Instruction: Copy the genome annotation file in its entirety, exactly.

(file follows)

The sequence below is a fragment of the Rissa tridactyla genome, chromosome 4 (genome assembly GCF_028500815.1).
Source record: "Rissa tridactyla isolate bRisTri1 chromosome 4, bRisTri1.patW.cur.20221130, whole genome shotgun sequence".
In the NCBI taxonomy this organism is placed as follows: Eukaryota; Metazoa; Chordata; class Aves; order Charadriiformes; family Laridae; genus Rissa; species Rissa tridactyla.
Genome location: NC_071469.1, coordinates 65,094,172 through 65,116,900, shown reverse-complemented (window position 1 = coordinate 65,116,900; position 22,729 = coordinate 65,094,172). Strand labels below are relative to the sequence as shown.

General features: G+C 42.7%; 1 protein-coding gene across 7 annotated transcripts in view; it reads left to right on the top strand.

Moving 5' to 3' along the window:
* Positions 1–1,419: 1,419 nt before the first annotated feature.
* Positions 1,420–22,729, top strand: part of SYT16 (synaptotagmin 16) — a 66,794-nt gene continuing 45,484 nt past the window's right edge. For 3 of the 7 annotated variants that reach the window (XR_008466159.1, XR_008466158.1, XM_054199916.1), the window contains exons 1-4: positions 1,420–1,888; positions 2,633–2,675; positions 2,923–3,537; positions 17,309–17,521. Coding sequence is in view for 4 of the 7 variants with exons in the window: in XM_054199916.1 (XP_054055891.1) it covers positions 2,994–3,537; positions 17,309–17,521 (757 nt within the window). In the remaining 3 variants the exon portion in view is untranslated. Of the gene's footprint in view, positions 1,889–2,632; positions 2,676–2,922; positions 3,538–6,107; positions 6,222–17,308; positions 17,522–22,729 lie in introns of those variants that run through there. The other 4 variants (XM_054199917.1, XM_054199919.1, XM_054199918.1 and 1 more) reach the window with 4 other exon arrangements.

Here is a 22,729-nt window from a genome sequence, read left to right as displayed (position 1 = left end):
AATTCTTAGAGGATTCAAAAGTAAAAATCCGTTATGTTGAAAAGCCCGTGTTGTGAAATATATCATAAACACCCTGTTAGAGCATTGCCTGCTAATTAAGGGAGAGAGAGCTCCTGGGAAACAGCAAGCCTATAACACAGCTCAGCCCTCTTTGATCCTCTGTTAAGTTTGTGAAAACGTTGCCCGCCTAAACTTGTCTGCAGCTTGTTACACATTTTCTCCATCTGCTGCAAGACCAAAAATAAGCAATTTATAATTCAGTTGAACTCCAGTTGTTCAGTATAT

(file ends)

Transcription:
The sequence below is a fragment of the Rissa tridactyla genome, chromosome 4 (genome assembly GCF_028500815.1).
Source record: "Rissa tridactyla isolate bRisTri1 chromosome 4, bRisTri1.patW.cur.20221130, whole genome shotgun sequence".
In the NCBI taxonomy this organism is placed as follows: Eukaryota; Metazoa; Chordata; class Aves; order Charadriiformes; family Laridae; genus Rissa; species Rissa tridactyla.
Genome location: NC_071469.1, coordinates 65,094,172 through 65,116,900, shown reverse-complemented (window position 1 = coordinate 65,116,900; position 22,729 = coordinate 65,094,172). Strand labels below are relative to the sequence as shown.

General features: G+C 42.7%; 1 protein-coding gene across 7 annotated transcripts in view; it reads left to right on the top strand.

Moving 5' to 3' along the window:
* Positions 1–1,419: 1,419 nt before the first annotated feature.
* Positions 1,420–22,729, top strand: part of SYT16 (synaptotagmin 16) — a 66,794-nt gene continuing 45,484 nt past the window's right edge. For 3 of the 7 annotated variants that reach the window (XR_008466159.1, XR_008466158.1, XM_054199916.1), the window contains exons 1-4: positions 1,420–1,888; positions 2,633–2,675; positions 2,923–3,537; positions 17,309–17,521. Coding sequence is in view for 4 of the 7 variants with exons in the window: in XM_054199916.1 (XP_054055891.1) it covers positions 2,994–3,537; positions 17,309–17,521 (757 nt within the window). In the remaining 3 variants the exon portion in view is untranslated. Of the gene's footprint in view, positions 1,889–2,632; positions 2,676–2,922; positions 3,538–6,107; positions 6,222–17,308; positions 17,522–22,729 lie in introns of those variants that run through there. The other 4 variants (XM_054199917.1, XM_054199919.1, XM_054199918.1 and 1 more) reach the window with 4 other exon arrangements.

Here is a 22,729-nt window from a genome sequence, read left to right as displayed (position 1 = left end):
AATTCTTAGAGGATTCAAAAGTAAAAATCCGTTATGTTGAAAAGCCCGTGTTGTGAAATATATCATAAACACCCTGTTAGAGCATTGCCTGCTAATTAAGGGAGAGAGAGCTCCTGGGAAACAGCAAGCCTATAACACAGCTCAGCCCTCTTTGATCCTCTGTTAAGTTTGTGAAAACGTTGCCCGCCTAAACTTGTCTGCAGCTTGTTACACATTTTCTCCATCTGCTGCAAGACCAAAAATAAGCAATTTATAATTCAGTTGAACTCCAGTTGTTCAGTATAT